South Korea plans to mass-produce a new indigenous medium-range anti-tank guided missile (ATGM), the Defense Acquisition Program Administration (DAPA) announced on Thursday in a written statement.
DAPA and the Defense Agency of Technology and Quality (DTaQ) reported that the South had “successfully” carried out a live-fire test of its first domestically-produced anti-tank guided weapon on Tuesday at Pocheon in Gyeonggi Province.
The missile, entitled “Hyungung” in Korean and “Raybolt” in English, is a man-portable anti-tank guided missile for infantry units, and will be delivered to the country’s military this year.
In the “Mid-term Defense Plan for 2018-2022” released by the Ministry of National Defense (MND) in mid-April this year, Seoul unveiled its plan to integrate the Hyungung – which is designed to destroy tanks like North Korea’s Songun-ho – into the armed forces.
The indigenous weapon system will replace the “superannuated” 90mm/106mm recoilless rifles and the U.S. TOW (Tube-launched, optically-tracked, wire-guided or wireless) missiles, which were introduced to the ROK Army in 1975.
“The in-country development of Hyungung succeeded in in 2015 (hosted by DTaQ) and the full-scale mass production will start as it successfully completed the test-firing of the quality certification,” DAPA said in the written statement.
“The newly developed weapon is still moved by a vehicle but it can be carried as it weighs approximately 20kg which is lighter than TOW missiles whose weight is around between 80 and 90kg,” Kim Min-seok, a senior researcher at the Korea Defense and Security Forum (KODEF), told NK News.
Kim said the range of the anti-tank missile is shorter than the TOW missiles due to its reduced weight.
The South Korean-produced missile has faced controversy, however, over its effectiveness in a real-life combat situation against North Korean tanks.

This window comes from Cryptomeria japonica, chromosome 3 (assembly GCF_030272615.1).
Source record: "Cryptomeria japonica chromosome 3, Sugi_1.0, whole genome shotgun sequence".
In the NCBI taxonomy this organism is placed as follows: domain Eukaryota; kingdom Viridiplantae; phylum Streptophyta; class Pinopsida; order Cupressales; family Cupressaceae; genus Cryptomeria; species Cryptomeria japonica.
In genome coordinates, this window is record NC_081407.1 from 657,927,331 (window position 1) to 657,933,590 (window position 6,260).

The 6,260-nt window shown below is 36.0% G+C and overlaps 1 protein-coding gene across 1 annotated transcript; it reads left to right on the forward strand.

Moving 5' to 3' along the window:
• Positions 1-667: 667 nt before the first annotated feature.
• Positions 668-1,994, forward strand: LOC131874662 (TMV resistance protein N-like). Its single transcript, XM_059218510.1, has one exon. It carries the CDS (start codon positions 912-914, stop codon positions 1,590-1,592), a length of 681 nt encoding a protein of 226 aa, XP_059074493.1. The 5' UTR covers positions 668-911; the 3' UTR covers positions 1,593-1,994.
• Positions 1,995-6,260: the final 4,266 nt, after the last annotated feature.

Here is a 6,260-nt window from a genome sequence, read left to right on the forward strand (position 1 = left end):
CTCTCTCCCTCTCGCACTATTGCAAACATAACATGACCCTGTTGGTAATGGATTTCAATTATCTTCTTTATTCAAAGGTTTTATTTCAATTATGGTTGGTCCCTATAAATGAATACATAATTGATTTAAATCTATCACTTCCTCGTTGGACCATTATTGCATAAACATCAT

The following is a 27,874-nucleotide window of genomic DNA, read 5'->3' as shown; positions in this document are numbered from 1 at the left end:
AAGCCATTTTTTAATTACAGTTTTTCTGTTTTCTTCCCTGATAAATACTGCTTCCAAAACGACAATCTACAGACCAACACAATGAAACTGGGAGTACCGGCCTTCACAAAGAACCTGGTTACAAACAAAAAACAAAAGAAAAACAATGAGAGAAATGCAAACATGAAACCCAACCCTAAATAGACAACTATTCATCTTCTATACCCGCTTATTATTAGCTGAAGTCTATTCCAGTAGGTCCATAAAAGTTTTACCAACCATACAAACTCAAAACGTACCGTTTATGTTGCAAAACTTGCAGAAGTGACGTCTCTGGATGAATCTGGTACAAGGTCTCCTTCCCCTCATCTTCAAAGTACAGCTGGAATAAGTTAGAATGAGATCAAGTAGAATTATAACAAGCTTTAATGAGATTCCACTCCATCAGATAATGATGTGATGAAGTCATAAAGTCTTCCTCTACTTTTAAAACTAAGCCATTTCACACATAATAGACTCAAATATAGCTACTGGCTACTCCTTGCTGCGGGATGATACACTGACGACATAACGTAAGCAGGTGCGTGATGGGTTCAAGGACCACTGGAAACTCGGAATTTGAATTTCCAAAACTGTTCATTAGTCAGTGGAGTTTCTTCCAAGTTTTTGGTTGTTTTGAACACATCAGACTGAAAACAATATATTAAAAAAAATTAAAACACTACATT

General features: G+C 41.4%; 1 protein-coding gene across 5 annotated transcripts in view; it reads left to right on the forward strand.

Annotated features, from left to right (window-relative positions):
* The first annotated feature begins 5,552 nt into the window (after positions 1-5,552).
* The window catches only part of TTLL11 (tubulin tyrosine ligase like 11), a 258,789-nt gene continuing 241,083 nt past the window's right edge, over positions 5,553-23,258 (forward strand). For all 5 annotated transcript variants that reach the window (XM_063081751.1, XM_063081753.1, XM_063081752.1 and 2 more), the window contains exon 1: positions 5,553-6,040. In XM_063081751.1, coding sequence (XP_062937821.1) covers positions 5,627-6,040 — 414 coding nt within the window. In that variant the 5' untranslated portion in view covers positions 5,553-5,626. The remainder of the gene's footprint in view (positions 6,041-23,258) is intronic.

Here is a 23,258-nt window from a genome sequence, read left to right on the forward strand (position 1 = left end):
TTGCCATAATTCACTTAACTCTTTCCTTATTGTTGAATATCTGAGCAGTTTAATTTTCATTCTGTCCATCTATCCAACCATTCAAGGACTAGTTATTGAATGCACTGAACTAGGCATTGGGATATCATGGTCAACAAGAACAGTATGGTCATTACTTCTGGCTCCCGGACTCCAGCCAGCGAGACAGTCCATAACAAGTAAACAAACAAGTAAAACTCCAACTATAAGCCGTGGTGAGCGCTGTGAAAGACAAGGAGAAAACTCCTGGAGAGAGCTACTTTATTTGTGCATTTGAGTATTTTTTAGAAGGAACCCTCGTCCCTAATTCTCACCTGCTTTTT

“Soldiers can’t run away right after launching an anti-tank guided missile since it takes around 15 seconds until hitting a target in the case of the TOW missiles. The tank may be able to avoid the bombard or kill the person who fired the missile,” Kim said. “But the soldiers can run away right after the launch in the case of Hyungung.”
DAPA said the new weapon system has “excellent performance” in terms of available range and penetration power, and is capable of attacking the “vulnerable” top part of enemy tanks and of launching an attack while mounted on personal portable and small-sized tactical vehicles.
The Hyungung is a third-generation “fire and forget” anti-tank guided missile, enabling the user to track and hit a target without further manipulation once it is launched.
The new ATGM carries “tandem shaped” charge warheads in order to destroy reactive armor and penetrate main armor.
“The North’s new Songun-ho and Pokpung-ho tanks have the reactive armor, so the original TOW missiles can’t destroy them, and this is why the military [developed the Hyungung],” Kim said.
North Korea’s Korean People’s Army (KPA) possesses approximately 4300 tanks, while South Korea has around 2400 tanks, according to a 2016 Defense White Paper published last December.
In the report, the MND added that Pyongyang is also “improving its operational capabilities through equipment modernization, with its armored and mechanized units now being equipped with Chonma-ho and Songun-ho main battle tanks.”
Meanwhile, the North in February last year said it had developed a “Korean style” anti-tank guided weapon, claiming the laser-guided rocket has the longest firing range of its type in the world.
Edited by Oliver Hotham
All photos credit to the Defense Acquisition Program Administration (DAPA)
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